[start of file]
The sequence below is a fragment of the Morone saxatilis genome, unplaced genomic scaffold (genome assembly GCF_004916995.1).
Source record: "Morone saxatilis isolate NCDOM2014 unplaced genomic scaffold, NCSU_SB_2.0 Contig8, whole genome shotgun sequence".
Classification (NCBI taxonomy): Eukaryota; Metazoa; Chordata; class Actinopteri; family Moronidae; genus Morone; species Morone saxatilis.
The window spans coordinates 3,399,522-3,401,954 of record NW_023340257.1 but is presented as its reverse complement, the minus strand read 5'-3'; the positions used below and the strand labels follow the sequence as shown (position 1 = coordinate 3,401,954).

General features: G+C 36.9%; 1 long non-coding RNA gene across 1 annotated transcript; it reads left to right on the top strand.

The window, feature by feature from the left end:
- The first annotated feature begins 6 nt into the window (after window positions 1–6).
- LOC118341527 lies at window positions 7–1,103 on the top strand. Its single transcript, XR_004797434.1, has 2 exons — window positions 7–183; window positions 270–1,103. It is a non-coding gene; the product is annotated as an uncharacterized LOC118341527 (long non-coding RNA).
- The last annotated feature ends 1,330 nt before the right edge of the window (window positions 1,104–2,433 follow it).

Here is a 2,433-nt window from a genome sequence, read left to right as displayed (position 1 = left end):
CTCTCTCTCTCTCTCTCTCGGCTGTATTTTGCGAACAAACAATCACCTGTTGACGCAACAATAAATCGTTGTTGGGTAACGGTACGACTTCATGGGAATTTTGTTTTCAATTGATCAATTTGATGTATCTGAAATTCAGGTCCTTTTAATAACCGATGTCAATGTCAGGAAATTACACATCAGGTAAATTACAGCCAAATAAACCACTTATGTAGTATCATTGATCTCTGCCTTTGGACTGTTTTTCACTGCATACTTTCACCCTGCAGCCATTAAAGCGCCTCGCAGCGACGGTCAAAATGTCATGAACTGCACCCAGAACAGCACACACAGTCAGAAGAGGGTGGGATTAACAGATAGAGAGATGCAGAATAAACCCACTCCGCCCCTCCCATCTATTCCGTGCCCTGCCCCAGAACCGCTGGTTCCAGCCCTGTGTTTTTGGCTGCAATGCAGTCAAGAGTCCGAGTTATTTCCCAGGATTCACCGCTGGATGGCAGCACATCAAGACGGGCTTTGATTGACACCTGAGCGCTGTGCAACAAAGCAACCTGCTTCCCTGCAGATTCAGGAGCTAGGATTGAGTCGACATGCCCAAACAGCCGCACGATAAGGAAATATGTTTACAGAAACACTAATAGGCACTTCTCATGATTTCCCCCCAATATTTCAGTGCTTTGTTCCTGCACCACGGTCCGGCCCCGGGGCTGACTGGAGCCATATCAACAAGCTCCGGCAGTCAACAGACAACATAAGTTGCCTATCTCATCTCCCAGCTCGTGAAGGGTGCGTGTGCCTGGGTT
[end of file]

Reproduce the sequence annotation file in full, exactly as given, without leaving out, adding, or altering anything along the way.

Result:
The sequence below is a fragment of the Morone saxatilis genome, unplaced genomic scaffold (genome assembly GCF_004916995.1).
Source record: "Morone saxatilis isolate NCDOM2014 unplaced genomic scaffold, NCSU_SB_2.0 Contig8, whole genome shotgun sequence".
Classification (NCBI taxonomy): Eukaryota; Metazoa; Chordata; class Actinopteri; family Moronidae; genus Morone; species Morone saxatilis.
The window spans coordinates 3,399,522-3,401,954 of record NW_023340257.1 but is presented as its reverse complement, the minus strand read 5'-3'; the positions used below and the strand labels follow the sequence as shown (position 1 = coordinate 3,401,954).

General features: G+C 36.9%; 1 long non-coding RNA gene across 1 annotated transcript; it reads left to right on the top strand.

The window, feature by feature from the left end:
- The first annotated feature begins 6 nt into the window (after window positions 1–6).
- LOC118341527 lies at window positions 7–1,103 on the top strand. Its single transcript, XR_004797434.1, has 2 exons — window positions 7–183; window positions 270–1,103. It is a non-coding gene; the product is annotated as an uncharacterized LOC118341527 (long non-coding RNA).
- The last annotated feature ends 1,330 nt before the right edge of the window (window positions 1,104–2,433 follow it).

Here is a 2,433-nt window from a genome sequence, read left to right as displayed (position 1 = left end):
CTCTCTCTCTCTCTCTCTCGGCTGTATTTTGCGAACAAACAATCACCTGTTGACGCAACAATAAATCGTTGTTGGGTAACGGTACGACTTCATGGGAATTTTGTTTTCAATTGATCAATTTGATGTATCTGAAATTCAGGTCCTTTTAATAACCGATGTCAATGTCAGGAAATTACACATCAGGTAAATTACAGCCAAATAAACCACTTATGTAGTATCATTGATCTCTGCCTTTGGACTGTTTTTCACTGCATACTTTCACCCTGCAGCCATTAAAGCGCCTCGCAGCGACGGTCAAAATGTCATGAACTGCACCCAGAACAGCACACACAGTCAGAAGAGGGTGGGATTAACAGATAGAGAGATGCAGAATAAACCCACTCCGCCCCTCCCATCTATTCCGTGCCCTGCCCCAGAACCGCTGGTTCCAGCCCTGTGTTTTTGGCTGCAATGCAGTCAAGAGTCCGAGTTATTTCCCAGGATTCACCGCTGGATGGCAGCACATCAAGACGGGCTTTGATTGACACCTGAGCGCTGTGCAACAAAGCAACCTGCTTCCCTGCAGATTCAGGAGCTAGGATTGAGTCGACATGCCCAAACAGCCGCACGATAAGGAAATATGTTTACAGAAACACTAATAGGCACTTCTCATGATTTCCCCCCAATATTTCAGTGCTTTGTTCCTGCACCACGGTCCGGCCCCGGGGCTGACTGGAGCCATATCAACAAGCTCCGGCAGTCAACAGACAACATAAGTTGCCTATCTCATCTCCCAGCTCGTGAAGGGTGCGTGTGCCTGGGTT